2013 Cup of Nations: Matchday 1 Round-up

by Joshua Ansah

No goals, some goals, late goals, so many draws and so few wins: the story of AFCON 2013 so far and how it compares to AFCON 2012 at this stage

Group A: NO GOALS

Football without goals is a scary thought and this AFCON almost scared us silly as it decided to do just what we dreaded: starve us of goals. 2012 had shown such great promise as the tournament refused to cough up a single goalless draw throughout the group stages, holding that feat until the final game of the tournament where it finally acquiesced. However it seems this time round, the god of goals in Africa was probably still asleep or awaiting his invitation to the showpiece when it kicked off, as we were subjected to 180 minutes of goalless football at the start of the tournament with two consecutive goalless draws as South Africa vs. Cape Verde and Angola vs. Morocco failed to produce any goals. No goals? This had better get better, 2012 gave us 4 on the first day and at least one in all but one of the 32 games.

GROUP B: SOME GOALS AND FINALLY A WIN

The god of goals finally did wake from his slumber, or get his invitation card, whichever you prefer, as we finally got some goals on day two with Ghana and DR Congo treating us to an entertaining two-all draw.  Emmanuel Agyemang-Badu broke the tournament’s deadlock, and as if to make up for his  earlier absence, the god of goals treated us to a number of sublime goals as we saw some very well worked goals for both teams opening efforts. Ghana’s second goal was also commendable for the delivery –  well, when you have no goals any goal looks pretty. Now that we finally had goals another issue raised its head, all the games that had been played had ended in draws, where are all the wins? Should we be searching for a god of wins? Is there even any such thing? Throughout the group stages of the last tournament we had just three draws and Ghana vs. DRC had just brought this tournament level with that tally and now all fell to Mali vs. Niger to produce a winner for the first time this tournament. Thankfully, veteran Seidu Keita delivered the tournament’s first winning goal as the Eagles run out 1-0 winners, phew! The search for the god of wins will have to be shelved after all…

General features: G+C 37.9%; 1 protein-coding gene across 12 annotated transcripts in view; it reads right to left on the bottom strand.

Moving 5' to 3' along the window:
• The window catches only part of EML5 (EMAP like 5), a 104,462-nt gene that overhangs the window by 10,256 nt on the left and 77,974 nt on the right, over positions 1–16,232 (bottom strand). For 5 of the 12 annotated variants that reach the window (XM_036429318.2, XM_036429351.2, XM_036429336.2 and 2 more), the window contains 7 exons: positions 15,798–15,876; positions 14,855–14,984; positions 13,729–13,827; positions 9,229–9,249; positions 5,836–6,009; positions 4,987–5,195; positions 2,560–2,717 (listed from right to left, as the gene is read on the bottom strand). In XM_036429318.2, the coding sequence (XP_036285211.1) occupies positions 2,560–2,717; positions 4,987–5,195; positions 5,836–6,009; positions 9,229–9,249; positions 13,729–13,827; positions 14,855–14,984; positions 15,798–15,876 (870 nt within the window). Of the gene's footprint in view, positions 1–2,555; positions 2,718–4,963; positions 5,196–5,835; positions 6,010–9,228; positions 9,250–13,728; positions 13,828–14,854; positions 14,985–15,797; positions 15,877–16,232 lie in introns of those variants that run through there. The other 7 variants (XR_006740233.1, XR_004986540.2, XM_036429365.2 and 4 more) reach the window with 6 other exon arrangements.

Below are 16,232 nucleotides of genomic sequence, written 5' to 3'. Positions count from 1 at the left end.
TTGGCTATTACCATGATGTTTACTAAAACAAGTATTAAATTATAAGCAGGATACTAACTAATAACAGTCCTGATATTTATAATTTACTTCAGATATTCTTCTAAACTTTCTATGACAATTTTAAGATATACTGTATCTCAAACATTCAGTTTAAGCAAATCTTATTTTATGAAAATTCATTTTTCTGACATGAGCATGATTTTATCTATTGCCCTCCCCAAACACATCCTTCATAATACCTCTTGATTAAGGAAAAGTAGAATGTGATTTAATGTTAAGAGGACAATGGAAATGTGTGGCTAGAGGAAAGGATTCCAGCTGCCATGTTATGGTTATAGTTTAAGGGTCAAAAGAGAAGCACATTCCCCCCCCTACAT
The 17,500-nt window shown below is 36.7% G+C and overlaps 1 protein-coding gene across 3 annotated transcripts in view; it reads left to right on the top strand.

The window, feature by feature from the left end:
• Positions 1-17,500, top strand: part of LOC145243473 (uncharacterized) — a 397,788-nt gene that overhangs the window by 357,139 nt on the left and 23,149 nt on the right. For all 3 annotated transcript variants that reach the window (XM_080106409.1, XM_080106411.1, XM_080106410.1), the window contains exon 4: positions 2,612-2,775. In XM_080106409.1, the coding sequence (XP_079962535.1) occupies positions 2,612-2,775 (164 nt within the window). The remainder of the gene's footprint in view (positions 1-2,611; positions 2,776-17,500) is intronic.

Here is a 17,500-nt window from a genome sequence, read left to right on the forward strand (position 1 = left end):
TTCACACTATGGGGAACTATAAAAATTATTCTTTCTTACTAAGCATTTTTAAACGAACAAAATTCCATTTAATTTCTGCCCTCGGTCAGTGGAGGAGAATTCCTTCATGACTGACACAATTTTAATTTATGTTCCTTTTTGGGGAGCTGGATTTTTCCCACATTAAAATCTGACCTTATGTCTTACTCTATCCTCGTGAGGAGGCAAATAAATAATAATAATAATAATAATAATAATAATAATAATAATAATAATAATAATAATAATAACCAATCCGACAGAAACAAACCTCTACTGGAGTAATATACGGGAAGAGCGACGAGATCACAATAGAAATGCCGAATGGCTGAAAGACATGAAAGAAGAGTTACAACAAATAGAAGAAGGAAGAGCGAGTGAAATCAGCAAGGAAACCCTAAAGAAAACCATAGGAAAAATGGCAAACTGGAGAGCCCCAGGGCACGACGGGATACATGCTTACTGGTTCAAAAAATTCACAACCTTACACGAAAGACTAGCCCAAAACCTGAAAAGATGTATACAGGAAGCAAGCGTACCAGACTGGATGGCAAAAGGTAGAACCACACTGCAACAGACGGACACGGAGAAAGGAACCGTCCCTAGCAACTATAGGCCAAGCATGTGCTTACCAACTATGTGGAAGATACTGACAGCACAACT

GROUP C: A COUPLE MORE DRAWS AND A LAST GASP EQUALISER

Group C promised a lot, and when minnows Ethiopia, who faced defending champions Zambia, went a man down and then a goal down to Collins Mbesuma’s strike the search for the god of wins was well and truly over and all was well with the AFCON again. But then the unthinkable happened, the minnows actually went and equalized through Adane Girma, managing to claim a morale-boosting point despite being a man down and the 2012 draw mark had been surpassed. Nigeria looked to have put away all fears of having to recall the abandoned search as Emenike’s strike looked certain to be only the tournament’s second winning goal, but Alain Traore proved himself a true lover of a search as he scored with the last kick of the game to level matters and deliver draw number five. It was the second time a goal had been scored in the last 10 minutes of the game, an underwhelming figure considering we had 12 such goals in the group stages in 2012 not so much a novelty then, eh?

GROUP D: FINALLY MORE WINS AND A COUPLE MORE LATE GOALS

With the search for the god of wins re-ignited by Alain Traore, many of the search team members, including me, were hoping for at least one more win in the group D fixtures and the group of death did not disappoint. Expected by many to be the tightest group in the competition a couple more draws will not have been surprising yet both matches managed to produce winners and late ones too, despite both being tight. It took an 88th minute strike from Gervinho to settle the score after Ayite cancelled out Yaya Toure’s strike as Ivory Xoast took on Togo, while a beautiful Msakni strike gave the Carthage Eagles a hard fought win over Algeria as the first round came to an end just two goals shy of 2012’s haul at this stage.

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